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Pennsylvania Gov. Josh Shapiro announced plans Sunday to increase statewide public transit funding as hundreds in Philadelphia rallied to ensure their local train line doesn’t go away.
The 1.75% increase in funds, a $282.8 million investment, would be nearly $1.5 billion over five years. If approved, it would be the first increase in the state’s share of public transit funding in over a decade.
According to a statement from the Governor’s Office, the funding would help SEPTA “avoid immediate service cuts or fare increases on SEPTA and would create a more balanced and stable funding structure for SEPTA for the future.”
“Ever since I was a State Representative and County Commissioner in Montgomery County, I have supported SEPTA and the critical services it offers to hundreds of thousands of Pennsylvanians every day,” Shapiro said in a statement. “SEPTA has presented plans to address safety and cleanliness throughout their system, and county officials have entertained a willingness to step up to the plate and increase their support – as a result, my Administration is prepared to make a major investment in SEPTA.”
The announcement follows growing public concern after the state’s 2024 budget, signed by Shapiro last month, did not include a boost to state public transit funding through a sales tax transfer that could have provided an extra $190 million dollars for SEPTA. The transit agency faces a $240 million shortfall when pandemic funding runs out in July, which SEPTA CEO Leslie Richards said Thursday could lead to services cut by 20% and increased fares of up to by 30%.
“I want to thank Governor Shapiro – who has been proactively engaged with SEPTA and our partners for months in order to construct this strong funding proposal to address our most pressing needs and enable SEPTA to continue serving our communities,” Richards said in a statement Sunday. “The Governor knows how critical public transit is for Southeastern Pennsylvania, and his proposal would deliver the critical funding we need – providing additional support for SEPTA for the first time in over a decade.
“In these discussions, the Governor has also made clear his expectations that we at SEPTA step up to address our community’s serious concerns about cleanliness and safety. We are committed to addressing these concerns so that all SEPTA riders can feel safe as they travel where they need to go.”
Hundreds rallied and rode the Chestnut Hill West Regional Rail line Sunday to “Save The Train,” including West Mt. Airy Neighbors president Anne Dicker. During a rally at the Richard Allen Lane station, she told supporters to keep calling the Governor’s Office to demand transit funding is the “No. 1 priority.”
“Call him today, call him tomorrow, call him every single day, call him twice a day until February 6,” Dicker said. “Then we’re going reach out to the Republican Senators on the Transportation Committee … and we’re going to make sure that they fund our trains and our bus and our public transit all over Pennsylvania.”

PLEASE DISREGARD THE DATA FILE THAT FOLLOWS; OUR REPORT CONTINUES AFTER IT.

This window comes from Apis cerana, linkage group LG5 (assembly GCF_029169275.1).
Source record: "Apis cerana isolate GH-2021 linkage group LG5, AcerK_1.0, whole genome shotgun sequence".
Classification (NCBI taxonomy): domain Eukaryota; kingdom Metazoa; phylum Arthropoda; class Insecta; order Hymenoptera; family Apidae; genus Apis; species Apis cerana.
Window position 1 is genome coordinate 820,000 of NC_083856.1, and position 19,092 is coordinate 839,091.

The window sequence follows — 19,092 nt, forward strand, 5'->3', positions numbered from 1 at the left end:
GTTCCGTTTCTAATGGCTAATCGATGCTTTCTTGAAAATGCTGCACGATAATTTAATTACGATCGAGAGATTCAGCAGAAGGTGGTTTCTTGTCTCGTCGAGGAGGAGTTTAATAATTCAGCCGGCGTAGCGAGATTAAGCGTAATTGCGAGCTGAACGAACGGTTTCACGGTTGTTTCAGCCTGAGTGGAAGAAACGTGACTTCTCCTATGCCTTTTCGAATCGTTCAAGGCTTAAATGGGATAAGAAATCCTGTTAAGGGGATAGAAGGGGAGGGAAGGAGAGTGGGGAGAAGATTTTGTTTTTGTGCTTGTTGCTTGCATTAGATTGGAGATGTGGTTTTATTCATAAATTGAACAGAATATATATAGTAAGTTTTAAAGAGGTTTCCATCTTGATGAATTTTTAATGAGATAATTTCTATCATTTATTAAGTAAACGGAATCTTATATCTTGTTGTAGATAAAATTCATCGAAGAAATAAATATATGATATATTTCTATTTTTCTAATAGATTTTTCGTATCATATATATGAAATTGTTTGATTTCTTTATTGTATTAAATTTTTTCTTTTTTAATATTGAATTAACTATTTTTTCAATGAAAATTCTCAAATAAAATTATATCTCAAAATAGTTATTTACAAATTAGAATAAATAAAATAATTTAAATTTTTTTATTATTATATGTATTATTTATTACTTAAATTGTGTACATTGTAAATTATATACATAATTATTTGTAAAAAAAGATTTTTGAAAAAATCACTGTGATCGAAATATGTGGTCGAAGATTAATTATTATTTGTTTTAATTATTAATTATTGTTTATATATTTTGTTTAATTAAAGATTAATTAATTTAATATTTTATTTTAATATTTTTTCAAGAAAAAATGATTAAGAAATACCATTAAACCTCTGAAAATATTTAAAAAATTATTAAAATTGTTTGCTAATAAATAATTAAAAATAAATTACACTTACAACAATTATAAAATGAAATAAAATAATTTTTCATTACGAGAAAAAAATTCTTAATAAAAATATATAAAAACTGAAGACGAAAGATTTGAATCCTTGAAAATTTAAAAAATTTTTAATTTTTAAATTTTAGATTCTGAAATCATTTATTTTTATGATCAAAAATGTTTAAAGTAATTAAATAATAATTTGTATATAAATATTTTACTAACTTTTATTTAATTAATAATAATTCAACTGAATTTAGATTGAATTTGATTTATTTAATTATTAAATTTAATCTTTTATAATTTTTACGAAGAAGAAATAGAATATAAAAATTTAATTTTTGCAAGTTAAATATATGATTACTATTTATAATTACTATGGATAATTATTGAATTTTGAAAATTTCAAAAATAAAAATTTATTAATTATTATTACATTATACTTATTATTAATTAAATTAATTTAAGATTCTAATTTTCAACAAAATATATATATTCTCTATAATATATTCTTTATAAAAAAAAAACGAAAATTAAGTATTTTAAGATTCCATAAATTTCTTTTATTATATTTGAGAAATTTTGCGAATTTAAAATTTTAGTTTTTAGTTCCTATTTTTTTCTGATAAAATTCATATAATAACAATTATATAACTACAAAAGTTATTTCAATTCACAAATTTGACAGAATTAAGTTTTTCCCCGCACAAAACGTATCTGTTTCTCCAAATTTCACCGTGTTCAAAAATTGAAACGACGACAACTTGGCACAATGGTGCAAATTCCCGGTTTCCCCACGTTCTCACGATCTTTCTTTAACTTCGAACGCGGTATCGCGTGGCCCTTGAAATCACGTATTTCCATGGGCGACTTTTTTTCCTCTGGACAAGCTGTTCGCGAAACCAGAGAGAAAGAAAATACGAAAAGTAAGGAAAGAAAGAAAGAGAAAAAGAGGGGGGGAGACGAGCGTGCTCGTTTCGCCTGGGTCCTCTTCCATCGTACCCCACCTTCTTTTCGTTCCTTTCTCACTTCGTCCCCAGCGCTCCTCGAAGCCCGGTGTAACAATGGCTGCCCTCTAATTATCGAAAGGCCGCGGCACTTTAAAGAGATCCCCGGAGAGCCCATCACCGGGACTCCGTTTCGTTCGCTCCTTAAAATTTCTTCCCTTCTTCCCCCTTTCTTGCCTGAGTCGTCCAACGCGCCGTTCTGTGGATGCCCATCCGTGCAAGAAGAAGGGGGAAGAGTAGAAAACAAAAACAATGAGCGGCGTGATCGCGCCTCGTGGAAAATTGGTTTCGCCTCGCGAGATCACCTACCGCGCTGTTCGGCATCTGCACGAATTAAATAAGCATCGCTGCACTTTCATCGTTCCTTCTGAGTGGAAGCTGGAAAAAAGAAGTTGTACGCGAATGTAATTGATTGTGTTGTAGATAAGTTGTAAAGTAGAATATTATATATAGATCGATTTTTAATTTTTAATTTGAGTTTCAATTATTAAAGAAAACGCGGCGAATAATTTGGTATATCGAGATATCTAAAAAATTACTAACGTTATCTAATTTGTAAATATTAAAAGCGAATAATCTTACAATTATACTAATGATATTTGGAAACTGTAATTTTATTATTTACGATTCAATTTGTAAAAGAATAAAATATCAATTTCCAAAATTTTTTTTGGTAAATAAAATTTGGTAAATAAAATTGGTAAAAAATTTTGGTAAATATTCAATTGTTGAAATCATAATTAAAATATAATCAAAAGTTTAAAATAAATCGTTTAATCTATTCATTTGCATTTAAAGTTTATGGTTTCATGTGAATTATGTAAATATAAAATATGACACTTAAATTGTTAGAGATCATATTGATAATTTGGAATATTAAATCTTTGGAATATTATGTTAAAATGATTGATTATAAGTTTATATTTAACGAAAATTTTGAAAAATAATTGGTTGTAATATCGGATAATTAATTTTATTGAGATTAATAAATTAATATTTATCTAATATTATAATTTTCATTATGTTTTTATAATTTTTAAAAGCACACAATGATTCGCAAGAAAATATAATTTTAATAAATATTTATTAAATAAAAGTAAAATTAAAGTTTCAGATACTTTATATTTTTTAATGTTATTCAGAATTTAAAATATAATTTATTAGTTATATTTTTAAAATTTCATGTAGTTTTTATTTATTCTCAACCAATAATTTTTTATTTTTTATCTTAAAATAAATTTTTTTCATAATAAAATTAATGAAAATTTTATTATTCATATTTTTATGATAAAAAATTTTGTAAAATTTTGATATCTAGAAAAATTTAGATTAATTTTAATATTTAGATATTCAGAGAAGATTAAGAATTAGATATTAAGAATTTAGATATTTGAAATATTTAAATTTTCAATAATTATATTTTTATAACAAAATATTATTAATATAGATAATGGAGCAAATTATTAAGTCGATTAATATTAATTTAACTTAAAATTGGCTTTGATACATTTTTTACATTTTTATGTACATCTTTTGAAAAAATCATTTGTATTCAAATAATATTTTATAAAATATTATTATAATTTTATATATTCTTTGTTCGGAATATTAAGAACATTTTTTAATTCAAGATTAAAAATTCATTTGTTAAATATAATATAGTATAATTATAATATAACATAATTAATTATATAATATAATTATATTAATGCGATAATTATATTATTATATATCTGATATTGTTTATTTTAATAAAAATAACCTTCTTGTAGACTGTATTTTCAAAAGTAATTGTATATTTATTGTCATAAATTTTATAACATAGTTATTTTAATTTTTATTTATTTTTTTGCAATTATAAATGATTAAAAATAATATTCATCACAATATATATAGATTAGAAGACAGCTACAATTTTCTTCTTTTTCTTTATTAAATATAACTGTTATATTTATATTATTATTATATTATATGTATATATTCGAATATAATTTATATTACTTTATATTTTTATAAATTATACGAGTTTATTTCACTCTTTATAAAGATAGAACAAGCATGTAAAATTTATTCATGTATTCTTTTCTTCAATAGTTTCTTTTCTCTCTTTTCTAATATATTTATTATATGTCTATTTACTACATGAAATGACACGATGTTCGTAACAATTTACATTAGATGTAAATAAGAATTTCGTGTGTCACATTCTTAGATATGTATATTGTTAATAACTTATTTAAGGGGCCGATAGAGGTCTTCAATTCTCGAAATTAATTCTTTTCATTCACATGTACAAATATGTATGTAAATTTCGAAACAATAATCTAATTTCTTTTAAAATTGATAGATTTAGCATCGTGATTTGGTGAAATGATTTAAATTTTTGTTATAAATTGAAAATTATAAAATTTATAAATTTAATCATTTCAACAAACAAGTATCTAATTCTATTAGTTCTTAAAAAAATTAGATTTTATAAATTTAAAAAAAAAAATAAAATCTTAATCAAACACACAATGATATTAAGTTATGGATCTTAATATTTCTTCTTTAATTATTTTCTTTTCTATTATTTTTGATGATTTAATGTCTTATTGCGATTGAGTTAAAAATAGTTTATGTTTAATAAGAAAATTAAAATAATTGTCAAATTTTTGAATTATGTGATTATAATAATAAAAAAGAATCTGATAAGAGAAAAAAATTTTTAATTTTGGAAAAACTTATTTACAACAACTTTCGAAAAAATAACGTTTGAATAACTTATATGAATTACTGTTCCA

The West line, along with the Chestnut Hill East line, ranked among the lowest in daily ridership, according to 2023 SEPTA route statistics.
After speaking with SEPTA officials last week, District 8 Councilmember Cindy Bass said she couldn’t get an answer if service would be cut on the Chestnut Hill West and East lines. During the rally, she said she would be meeting with Shapiro to discuss the next steps for securing funds.
“This is not a fire drill,” Bass said, whose district includes the Chestnut Hill, Germantown and Mt. Airy neighborhoods. “This is not an experiment. This is the real deal y’all. This is really something that we’re going to have to fight for, tooth and nail, day by day to make sure they don’t take away this line.”
Long-time resident Bert Schultz called the Chestnut Hill West Line a “vital part of the urban fabric in Philadelphia,” adding the hundreds gathered Sunday were there to “make people know that we’re just not going to sit down.”
“They picked the wrong line to cut because Germantown, West Mt. Airy, Chestnut Hill has always been activist to the core,” Schultz said. “So I think in some ways, they picked the wrong neighborhood to mess with.”
Future rallies at other stations along the Chestnut Hill West Line are being planned and will be announced on the “Save The Train” Campaign’s social media accounts.
On Saturday, Philadelphia Mayor Cherelle Parker and City Council President Kenyatta Johnson sent a letter to Shapiro urging him to provide SEPTA additional funds.
“SEPTA is responsible for transporting each day, 750,000 residents of southeastern Pennsylvania,” the letter said in part. “Without SEPTA’s interconnected and unified transit system, covering 2,200 miles of service across five counties, this would not be feasible … In addition, SEPTA’s continued operations are also paramount to the success of the Semiquincentennial celebration, when the world will travel to Philadelphia to celebrate the Nation’s 250th birthday, as well as other large-scale, high-profile events that will take place in the city in 2026.”
Earlier this month, U.S. Sens. John Fetterman, Bob Casey and multiple Congressional leaders in the Philly metro area sent a letter to Transportation Secretary Pete Buttigieg urging more funds for SEPTA.
Ridership across the entire transit system is still two-thirds of what it was pre-pandemic in October, according to data from SEPTA.